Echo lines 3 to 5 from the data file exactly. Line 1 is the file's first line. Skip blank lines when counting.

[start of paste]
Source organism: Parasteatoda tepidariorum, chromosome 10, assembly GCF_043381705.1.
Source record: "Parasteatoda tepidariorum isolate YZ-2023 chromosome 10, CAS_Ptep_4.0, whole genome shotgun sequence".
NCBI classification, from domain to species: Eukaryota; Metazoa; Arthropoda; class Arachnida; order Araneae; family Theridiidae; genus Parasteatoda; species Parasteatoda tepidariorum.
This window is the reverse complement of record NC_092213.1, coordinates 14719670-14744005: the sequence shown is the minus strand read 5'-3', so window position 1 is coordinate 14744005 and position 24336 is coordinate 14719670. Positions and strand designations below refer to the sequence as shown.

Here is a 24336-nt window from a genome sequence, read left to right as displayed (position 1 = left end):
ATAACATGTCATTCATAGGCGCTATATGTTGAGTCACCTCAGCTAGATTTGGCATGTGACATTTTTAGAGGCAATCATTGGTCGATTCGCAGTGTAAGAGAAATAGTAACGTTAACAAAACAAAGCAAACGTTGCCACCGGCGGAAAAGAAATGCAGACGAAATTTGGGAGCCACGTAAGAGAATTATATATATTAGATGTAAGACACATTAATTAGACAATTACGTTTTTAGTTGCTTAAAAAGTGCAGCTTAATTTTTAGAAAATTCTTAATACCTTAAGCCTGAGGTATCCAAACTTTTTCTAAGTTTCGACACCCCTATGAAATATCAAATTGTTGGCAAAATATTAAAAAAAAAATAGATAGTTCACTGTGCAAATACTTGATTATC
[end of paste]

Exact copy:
NCBI classification, from domain to species: Eukaryota; Metazoa; Arthropoda; class Arachnida; order Araneae; family Theridiidae; genus Parasteatoda; species Parasteatoda tepidariorum.
This window is the reverse complement of record NC_092213.1, coordinates 14719670-14744005: the sequence shown is the minus strand read 5'-3', so window position 1 is coordinate 14744005 and position 24336 is coordinate 14719670. Positions and strand designations below refer to the sequence as shown.

Here is a 24336-nt window from a genome sequence, read left to right as displayed (position 1 = left end):